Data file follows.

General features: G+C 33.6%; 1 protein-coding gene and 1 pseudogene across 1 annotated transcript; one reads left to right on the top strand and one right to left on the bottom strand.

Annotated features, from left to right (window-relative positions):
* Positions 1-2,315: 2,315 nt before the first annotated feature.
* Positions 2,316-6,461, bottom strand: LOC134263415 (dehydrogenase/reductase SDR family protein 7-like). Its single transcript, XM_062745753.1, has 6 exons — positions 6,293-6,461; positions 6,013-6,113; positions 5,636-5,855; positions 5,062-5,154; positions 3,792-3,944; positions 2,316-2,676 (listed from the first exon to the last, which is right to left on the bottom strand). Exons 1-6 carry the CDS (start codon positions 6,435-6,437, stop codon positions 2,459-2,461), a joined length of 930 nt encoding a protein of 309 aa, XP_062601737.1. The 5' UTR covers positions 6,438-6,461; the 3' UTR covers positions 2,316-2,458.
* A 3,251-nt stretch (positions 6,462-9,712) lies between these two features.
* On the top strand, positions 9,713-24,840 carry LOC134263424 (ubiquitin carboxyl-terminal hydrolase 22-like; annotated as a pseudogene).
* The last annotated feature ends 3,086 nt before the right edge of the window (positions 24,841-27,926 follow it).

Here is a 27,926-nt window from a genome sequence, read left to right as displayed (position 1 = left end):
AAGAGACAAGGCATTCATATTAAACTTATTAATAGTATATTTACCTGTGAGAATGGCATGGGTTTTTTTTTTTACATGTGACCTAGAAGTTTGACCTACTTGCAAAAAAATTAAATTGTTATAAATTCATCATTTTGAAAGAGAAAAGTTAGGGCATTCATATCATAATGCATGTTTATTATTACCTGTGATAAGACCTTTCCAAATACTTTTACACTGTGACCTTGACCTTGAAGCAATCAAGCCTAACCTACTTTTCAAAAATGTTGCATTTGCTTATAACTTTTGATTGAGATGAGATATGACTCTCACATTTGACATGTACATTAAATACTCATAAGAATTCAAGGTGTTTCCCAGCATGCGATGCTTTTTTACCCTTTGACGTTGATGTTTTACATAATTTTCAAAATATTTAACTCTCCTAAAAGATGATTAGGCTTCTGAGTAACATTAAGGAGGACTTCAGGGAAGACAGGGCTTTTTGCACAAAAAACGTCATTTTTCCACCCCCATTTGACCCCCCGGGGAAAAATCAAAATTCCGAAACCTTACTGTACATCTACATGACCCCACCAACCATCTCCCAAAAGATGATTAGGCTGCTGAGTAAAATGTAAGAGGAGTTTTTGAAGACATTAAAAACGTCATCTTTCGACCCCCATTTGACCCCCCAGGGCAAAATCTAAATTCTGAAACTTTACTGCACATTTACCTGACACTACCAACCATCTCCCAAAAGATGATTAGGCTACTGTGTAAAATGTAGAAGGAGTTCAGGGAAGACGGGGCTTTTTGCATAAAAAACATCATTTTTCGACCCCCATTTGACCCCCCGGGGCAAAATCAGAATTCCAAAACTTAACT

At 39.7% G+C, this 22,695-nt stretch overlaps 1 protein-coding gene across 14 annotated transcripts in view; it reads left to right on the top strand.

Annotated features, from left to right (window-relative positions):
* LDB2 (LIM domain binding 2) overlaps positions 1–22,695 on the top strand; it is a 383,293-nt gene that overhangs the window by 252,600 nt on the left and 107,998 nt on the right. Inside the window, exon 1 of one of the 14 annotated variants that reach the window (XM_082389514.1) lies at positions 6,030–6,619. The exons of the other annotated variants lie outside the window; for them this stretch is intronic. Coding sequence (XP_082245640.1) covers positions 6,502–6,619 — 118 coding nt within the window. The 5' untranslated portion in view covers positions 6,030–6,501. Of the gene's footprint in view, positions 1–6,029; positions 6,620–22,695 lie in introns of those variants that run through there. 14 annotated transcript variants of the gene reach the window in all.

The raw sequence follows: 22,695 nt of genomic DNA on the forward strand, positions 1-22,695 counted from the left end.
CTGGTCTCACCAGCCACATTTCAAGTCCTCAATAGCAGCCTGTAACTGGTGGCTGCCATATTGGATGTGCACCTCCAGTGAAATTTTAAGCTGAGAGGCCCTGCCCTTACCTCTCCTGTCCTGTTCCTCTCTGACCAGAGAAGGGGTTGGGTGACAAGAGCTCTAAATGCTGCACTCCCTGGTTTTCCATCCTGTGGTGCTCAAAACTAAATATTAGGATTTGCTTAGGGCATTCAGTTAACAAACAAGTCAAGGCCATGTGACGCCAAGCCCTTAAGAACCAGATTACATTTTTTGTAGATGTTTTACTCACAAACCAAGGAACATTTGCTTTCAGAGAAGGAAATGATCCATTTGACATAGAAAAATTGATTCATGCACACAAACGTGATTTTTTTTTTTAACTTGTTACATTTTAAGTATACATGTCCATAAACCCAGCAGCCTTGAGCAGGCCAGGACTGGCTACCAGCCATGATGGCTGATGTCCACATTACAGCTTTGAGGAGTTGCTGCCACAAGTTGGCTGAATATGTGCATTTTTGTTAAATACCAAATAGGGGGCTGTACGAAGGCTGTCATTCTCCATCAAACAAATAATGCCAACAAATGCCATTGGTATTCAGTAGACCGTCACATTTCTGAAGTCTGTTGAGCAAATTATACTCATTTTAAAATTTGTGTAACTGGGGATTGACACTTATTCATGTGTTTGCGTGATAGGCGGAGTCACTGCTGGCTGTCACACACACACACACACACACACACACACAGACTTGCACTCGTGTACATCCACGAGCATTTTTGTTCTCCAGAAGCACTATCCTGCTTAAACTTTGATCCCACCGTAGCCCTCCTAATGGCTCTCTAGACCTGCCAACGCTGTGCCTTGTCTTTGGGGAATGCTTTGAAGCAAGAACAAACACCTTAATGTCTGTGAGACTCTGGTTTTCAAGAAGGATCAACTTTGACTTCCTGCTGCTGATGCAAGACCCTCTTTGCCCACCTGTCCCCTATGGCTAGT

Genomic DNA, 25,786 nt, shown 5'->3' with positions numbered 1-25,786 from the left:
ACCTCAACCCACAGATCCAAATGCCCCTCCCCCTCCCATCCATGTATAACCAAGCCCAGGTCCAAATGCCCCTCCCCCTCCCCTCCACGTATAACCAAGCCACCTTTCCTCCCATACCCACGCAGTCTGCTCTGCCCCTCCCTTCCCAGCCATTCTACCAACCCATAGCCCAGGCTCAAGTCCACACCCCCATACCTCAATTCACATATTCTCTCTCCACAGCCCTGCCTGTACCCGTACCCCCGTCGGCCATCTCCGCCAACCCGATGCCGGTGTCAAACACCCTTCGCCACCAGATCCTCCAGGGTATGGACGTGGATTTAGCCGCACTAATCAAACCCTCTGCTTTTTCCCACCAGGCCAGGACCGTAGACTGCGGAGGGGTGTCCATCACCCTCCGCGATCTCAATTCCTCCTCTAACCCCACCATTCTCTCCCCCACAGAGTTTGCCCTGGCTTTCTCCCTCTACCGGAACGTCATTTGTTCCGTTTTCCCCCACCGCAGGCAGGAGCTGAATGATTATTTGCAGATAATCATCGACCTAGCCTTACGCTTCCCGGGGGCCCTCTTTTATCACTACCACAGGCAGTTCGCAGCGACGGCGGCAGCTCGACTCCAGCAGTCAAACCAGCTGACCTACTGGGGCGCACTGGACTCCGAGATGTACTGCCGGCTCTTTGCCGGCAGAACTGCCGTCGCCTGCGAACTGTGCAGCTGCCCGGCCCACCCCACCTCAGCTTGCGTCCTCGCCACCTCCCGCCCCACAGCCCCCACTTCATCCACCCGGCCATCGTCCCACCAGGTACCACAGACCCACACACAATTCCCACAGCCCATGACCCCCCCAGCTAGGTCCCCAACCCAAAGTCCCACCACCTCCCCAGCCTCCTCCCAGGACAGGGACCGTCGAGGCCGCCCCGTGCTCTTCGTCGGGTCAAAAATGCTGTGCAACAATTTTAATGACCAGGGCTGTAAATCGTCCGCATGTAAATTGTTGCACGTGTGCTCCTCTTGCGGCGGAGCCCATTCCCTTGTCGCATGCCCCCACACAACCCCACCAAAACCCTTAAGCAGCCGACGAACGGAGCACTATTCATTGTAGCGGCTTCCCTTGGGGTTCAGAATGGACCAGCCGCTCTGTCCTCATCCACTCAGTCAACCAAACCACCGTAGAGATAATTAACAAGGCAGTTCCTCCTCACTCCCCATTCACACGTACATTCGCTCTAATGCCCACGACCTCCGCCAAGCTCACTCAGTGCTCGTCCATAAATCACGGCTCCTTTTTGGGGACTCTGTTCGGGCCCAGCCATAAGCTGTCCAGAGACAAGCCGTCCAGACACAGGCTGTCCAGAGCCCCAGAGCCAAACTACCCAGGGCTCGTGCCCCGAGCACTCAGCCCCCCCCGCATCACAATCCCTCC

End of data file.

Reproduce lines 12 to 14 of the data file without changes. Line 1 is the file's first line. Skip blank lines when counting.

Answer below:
* LDB2 (LIM domain binding 2) overlaps positions 1–22,695 on the top strand; it is a 383,293-nt gene that overhangs the window by 252,600 nt on the left and 107,998 nt on the right. Inside the window, exon 1 of one of the 14 annotated variants that reach the window (XM_082389514.1) lies at positions 6,030–6,619. The exons of the other annotated variants lie outside the window; for them this stretch is intronic. Coding sequence (XP_082245640.1) covers positions 6,502–6,619 — 118 coding nt within the window. The 5' untranslated portion in view covers positions 6,030–6,501. Of the gene's footprint in view, positions 1–6,029; positions 6,620–22,695 lie in introns of those variants that run through there. 14 annotated transcript variants of the gene reach the window in all.

The raw sequence follows: 22,695 nt of genomic DNA on the forward strand, positions 1-22,695 counted from the left end.
CTGGTCTCACCAGCCACATTTCAAGTCCTCAATAGCAGCCTGTAACTGGTGGCTGCCATATTGGATGTGCACCTCCAGTGAAATTTTAAGCTGAGAGGCCCTGCCCTTACCTCTCCTGTCCTGTTCCTCTCTGACCAGAGAAGGGGTTGGGTGACAAGAGCTCTAAATGCTGCACTCCCTGGTTTTCCATCCTGTGGTGCTCAAAACTAAATATTAGGATTTGCTTAGGGCATTCAGTTAACAAACAAGTCAAGGCCATGTGACGCCAAGCCCTTAAGAACCAGATTACATTTTTTGTAGATGTTTTACTCACAAACCAAGGAACATTTGCTTTCAGAGAAGGAAATGATCCATTTGACATAGAAAAATTGATTCATGCACACAAACGTGATTTTTTTTTTTAACTTGTTACATTTTAAGTATACATGTCCATAAACCCAGCAGCCTTGAGCAGGCCAGGACTGGCTACCAGCCATGATGGCTGATGTCCACATTACAGCTTTGAGGAGTTGCTGCCACAAGTTGGCTGAATATGTGCATTTTTGTTAAATACCAAATAGGGGGCTGTACGAAGGCTGTCATTCTCCATCAAACAAATAATGCCAACAAATGCCATTGGTATTCAGTAGACCGTCACATTTCTGAAGTCTGTTGAGCAAATTATACTCATTTTAAAATTTGTGTAACTGGGGATTGACACTTATTCATGTGTTTGCGTGATAGGCGGAGTCACTGCTGGCTGTCACACACACACACACACACACACACACACAGACTTGCACTCGTGTACATCCACGAGCATTTTTGTTCTCCAGAAGCACTATCCTGCTTAAACTTTGATCCCACCGTAGCCCTCCTAATGGCTCTCTAGACCTGCCAACGCTGTGCCTTGTCTTTGGGGAATGCTTTGAAGCAAGAACAAACACCTTAATGTCTGTGAGACTCTGGTTTTCAAGAAGGATCAACTTTGACTTCCTGCTGCTGATGCAAGACCCTCTTTGCCCACCTGTCCCCTATGGCTAGT